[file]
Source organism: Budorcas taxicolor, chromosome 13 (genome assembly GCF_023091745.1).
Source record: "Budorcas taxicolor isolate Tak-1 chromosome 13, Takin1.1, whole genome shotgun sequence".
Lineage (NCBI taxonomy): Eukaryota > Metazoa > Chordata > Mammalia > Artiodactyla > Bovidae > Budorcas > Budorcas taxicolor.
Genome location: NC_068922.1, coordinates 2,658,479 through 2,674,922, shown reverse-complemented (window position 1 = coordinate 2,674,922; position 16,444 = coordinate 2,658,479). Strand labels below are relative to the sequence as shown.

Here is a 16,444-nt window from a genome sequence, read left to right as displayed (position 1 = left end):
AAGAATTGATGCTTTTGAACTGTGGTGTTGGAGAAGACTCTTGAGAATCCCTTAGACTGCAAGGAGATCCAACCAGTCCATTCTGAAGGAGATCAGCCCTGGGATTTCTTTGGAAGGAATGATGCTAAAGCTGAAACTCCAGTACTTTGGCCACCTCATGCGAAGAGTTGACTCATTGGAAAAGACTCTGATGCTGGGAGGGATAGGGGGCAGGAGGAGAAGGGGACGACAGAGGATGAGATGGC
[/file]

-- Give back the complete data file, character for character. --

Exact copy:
Source organism: Budorcas taxicolor, chromosome 13 (genome assembly GCF_023091745.1).
Source record: "Budorcas taxicolor isolate Tak-1 chromosome 13, Takin1.1, whole genome shotgun sequence".
Lineage (NCBI taxonomy): Eukaryota > Metazoa > Chordata > Mammalia > Artiodactyla > Bovidae > Budorcas > Budorcas taxicolor.
Genome location: NC_068922.1, coordinates 2,658,479 through 2,674,922, shown reverse-complemented (window position 1 = coordinate 2,674,922; position 16,444 = coordinate 2,658,479). Strand labels below are relative to the sequence as shown.

Here is a 16,444-nt window from a genome sequence, read left to right as displayed (position 1 = left end):
AAGAATTGATGCTTTTGAACTGTGGTGTTGGAGAAGACTCTTGAGAATCCCTTAGACTGCAAGGAGATCCAACCAGTCCATTCTGAAGGAGATCAGCCCTGGGATTTCTTTGGAAGGAATGATGCTAAAGCTGAAACTCCAGTACTTTGGCCACCTCATGCGAAGAGTTGACTCATTGGAAAAGACTCTGATGCTGGGAGGGATAGGGGGCAGGAGGAGAAGGGGACGACAGAGGATGAGATGGC